The drive behind the guides was that same sense of thoroughness that Wainwright sought to project, hence they now carry the strapline "All the Fells - All the Routes". Not that any treatment can ever be truly complete, that would be a nonsense. The liberty to construct one's own spatial appreciation of the area should be the impulse of all walkers. But the new guides are an entry point for anyone new to this fabulous mountain domain to create great day walks or cross-country journeys to suit one's own aspirations and importantly best react to prevailing conditions and adapt one's route armed with the guide.

Too many people venture onto the fells armed with nothing more than their smartphone, battery-life and adverse weather making them vulnerable. Making on-the-spot decisions on the best route to suit one's circumstances needs either the companionship of a real person who knows the terrain or can use a map and compass or at the very least a physical guidebook in one's hand that tells you where to go, and this is something that these new guides try to do.

Slaters Bridge  © Mark Richards
Slaters Bridge
© Mark Richards

Can you tell us a bit more about your drawing?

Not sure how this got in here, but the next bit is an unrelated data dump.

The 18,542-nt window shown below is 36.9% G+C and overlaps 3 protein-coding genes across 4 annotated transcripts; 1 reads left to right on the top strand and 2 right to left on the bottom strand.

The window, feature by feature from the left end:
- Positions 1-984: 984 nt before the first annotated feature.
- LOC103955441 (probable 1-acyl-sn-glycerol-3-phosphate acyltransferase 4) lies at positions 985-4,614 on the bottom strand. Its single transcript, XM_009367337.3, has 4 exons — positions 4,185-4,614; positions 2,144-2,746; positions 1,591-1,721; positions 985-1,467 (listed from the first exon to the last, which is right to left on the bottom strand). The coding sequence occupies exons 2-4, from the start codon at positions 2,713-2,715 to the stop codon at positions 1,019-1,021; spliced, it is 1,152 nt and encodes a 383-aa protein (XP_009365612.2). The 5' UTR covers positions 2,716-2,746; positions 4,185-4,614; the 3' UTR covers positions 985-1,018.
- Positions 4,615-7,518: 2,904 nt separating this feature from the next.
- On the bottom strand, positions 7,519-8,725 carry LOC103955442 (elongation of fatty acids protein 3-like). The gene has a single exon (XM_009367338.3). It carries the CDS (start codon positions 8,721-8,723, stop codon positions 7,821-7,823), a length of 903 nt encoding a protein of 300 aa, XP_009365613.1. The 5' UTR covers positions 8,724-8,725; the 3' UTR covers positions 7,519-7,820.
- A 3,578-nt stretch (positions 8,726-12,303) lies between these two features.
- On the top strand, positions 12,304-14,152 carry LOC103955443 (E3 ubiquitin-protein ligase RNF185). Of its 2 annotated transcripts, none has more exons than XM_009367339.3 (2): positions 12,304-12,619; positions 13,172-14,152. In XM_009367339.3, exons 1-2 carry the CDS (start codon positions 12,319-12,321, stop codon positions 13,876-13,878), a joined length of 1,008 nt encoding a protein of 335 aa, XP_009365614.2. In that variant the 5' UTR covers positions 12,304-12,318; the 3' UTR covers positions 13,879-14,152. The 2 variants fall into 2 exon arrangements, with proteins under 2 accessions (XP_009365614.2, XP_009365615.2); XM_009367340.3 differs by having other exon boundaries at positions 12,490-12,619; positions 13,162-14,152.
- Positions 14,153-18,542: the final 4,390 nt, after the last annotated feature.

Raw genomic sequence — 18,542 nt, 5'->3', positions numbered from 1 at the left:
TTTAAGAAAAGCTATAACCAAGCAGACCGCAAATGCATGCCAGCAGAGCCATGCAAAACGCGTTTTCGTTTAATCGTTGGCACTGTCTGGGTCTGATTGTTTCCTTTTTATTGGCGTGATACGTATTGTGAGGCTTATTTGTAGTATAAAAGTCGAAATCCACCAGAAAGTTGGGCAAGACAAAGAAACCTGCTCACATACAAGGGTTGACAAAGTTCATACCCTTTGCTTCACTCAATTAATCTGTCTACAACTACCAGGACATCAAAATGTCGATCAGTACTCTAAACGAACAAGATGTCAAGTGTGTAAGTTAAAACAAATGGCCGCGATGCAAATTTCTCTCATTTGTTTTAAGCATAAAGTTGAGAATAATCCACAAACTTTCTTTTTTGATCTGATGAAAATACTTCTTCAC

The guidebook series includes drawn topos, what I call fellscapes. These bird's eye concept drawings help express various aspect of the fells and the relationship of the ascent routes - otherwise depicted on the accompanying Harvey maps.

Apart from a couple of prime summit situations all my original drawn panoramas are downloadable online from the Cicerone 'Fellranger' website.

What about the podcast?

While all my early guides were liberally full of my linescape drawings they now only see the light of day on the podcast site I share with David Felton The emerging podcast work is one I greatly enjoy, for the life of the fells and Cumbria at large is all about people and their appreciation for being in this historic and visually beautiful county. I am therefore fortunate to be able to develop this new strand of my creative energy. Once these new more practical guides are complete I will have lots of scope to delve more deeply into the riches of the fells in a far more congenial way.

What do you consider the key challenges and pressures facing the Lake District as we enter the 2020s?

The Lake District will always face challenges, commercialism and climate change at the top of the in-tray pile. Clogged-up roads with a paucity of public transport are notable matters that need addressing. But so long as people are at liberty to wander on foot and witness for themselves its restorative and inspirational value, I hope it will survive as a place worthy of the UNESCO World Heritage Site cultural landscape inscription.